I'm fortunate to work with some very cool and talented people.
Later amalgamation work (Decades, Late Night, Special Moments) was done in C/C++ on Windows boxes with the ImageMagick C++ libraries. I did The Song of the Century manually with PC audio software (I honestly cannot remember what software, but I did download a few of the cover songs with the original Napster)
For the City and Loop pieces, we actually modelled much of Chicago's Loop as semi-transparent, textured rectangles and rendered this "city" from typical tourist vantage points. All of this was done in Maya. The Portrait pieces were done with Processing.
The The Grand Unification Theory pieces were also written in C on SGIs and the data was gathered using a capture board on an Indy. I used a bunch of Unix scripting (grep, sort, etc) to organize & rank the captured frames.
I wrote the software for Everything, All at Once (Part I & Part II) in C for the SGI O2 platform using their DMedia libraries. Big thanks to Todd Margolis for helping out with DMedia coding. I did Everything, All at Once (Part III) in C# for PCs using a nice Directshow .NET port and some off-the-shelf TV-board hardware.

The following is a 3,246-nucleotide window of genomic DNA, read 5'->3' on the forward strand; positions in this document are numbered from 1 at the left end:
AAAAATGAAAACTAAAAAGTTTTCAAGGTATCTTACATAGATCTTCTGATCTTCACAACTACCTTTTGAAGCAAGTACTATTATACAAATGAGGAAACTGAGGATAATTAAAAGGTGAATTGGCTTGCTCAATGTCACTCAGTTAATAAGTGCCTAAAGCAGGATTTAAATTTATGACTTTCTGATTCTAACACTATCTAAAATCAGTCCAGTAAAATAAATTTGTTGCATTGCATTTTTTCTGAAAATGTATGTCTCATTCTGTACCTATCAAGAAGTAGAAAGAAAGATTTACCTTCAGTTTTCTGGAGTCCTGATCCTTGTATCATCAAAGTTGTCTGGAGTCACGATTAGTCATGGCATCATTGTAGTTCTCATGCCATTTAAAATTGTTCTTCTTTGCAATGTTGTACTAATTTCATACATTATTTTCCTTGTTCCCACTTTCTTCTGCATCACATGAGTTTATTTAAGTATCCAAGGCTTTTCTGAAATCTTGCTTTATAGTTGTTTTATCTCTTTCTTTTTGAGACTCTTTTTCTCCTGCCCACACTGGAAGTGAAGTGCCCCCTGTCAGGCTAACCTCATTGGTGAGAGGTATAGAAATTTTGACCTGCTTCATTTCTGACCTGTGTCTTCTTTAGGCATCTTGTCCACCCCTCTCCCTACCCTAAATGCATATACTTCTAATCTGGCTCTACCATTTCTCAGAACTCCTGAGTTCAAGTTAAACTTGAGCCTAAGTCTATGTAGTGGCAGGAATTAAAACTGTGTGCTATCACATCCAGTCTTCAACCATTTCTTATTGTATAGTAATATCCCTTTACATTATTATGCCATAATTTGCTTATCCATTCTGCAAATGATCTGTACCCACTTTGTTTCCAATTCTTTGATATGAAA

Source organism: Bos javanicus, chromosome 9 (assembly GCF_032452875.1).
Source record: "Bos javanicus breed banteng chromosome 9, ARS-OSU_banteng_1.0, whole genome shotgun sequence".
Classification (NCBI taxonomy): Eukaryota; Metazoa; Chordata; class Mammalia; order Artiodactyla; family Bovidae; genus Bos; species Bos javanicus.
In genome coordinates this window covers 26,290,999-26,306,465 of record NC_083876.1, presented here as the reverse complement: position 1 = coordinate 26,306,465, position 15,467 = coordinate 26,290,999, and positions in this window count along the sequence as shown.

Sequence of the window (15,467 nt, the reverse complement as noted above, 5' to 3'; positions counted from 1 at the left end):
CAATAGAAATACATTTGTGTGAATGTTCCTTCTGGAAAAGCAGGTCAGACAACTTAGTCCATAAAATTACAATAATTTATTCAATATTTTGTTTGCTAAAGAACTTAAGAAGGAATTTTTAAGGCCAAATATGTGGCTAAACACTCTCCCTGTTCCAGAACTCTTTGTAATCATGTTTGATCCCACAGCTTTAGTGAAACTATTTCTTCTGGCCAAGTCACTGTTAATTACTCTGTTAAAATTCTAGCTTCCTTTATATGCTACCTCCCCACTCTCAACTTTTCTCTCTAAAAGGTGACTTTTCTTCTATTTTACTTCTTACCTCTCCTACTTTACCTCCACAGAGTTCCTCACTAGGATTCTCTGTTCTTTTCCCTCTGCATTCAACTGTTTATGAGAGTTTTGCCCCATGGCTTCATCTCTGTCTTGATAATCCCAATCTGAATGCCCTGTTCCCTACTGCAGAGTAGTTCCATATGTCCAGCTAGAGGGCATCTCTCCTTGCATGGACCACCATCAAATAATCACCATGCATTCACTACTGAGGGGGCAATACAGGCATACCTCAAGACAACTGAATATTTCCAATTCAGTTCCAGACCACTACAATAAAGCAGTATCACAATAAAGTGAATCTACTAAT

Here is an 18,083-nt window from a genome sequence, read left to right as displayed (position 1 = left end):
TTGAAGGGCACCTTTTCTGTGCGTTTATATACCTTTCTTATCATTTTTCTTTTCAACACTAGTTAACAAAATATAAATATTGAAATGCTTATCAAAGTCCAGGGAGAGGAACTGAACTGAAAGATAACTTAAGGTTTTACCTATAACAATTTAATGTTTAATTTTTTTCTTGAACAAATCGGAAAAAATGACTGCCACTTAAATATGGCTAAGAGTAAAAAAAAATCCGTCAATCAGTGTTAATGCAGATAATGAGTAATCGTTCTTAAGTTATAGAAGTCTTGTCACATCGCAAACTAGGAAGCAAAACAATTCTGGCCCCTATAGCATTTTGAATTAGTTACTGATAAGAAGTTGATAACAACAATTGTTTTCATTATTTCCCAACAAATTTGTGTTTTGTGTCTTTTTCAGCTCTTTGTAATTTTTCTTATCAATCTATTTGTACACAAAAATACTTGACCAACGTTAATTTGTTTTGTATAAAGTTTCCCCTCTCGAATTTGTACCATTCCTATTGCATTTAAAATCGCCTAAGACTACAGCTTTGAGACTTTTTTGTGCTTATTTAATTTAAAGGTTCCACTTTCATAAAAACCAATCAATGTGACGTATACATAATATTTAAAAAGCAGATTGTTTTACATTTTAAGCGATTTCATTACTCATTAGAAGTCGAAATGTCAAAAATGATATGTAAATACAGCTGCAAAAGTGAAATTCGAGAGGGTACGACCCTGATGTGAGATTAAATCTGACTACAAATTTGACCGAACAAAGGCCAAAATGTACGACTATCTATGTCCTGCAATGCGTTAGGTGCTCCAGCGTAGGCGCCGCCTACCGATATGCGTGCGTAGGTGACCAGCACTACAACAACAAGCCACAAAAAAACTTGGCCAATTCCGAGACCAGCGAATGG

The software for the "color-per-frame" print work (Titanic, MTV, Emblem) was all written in C/C++ on PCs with earlier versions of ImageMagick. Frame capture was done with available capture hardware. Related video work (Top 6 & Top 25) was done similarly, with finishing in After Effects.
The figures in Diagram for the Apprehension of Simple Forces were arranged from a template I drew, by a C plugin I wrote for Alias PowerAnimator 7. I rendered it on an Onyx over many, many nights at one of my old video game jobs, the long defunct Viacom New Media.
The two 3d-animated video pieces (Form Study, Still Life), though constructed differently from one another, were both rendered in Maya. Form Study was completely auto-generated with a combination of C & MEL code. The continuous video was assembled with a C/ImageMagick app I wote. Still Life is essentially a hand-made and -designed work with some custom MEL tools thrown-in.
The most ambitious rendering challenge I've undertaken to this point, the entire digital cave project was built & rendered with Maya, and edited in After Effects & Final Cut. The project would not have been possible without the help of Travis Saul (3D powerhouse), Michelle Graves (editing), Alex Dunn (data wrangling) & Mark Beasley (tools). Larry Smallwood rocked the installation production and, finally, big thanks to curator Richard Born (Smart Museum).
My only real robotic work to date, this piece was controlled by a big ole HyperTalk program running on my first real computer, a Macintosh SE. The "robot" was 2 solenoids, controlling a TV remote, interfaced to an EZIO board.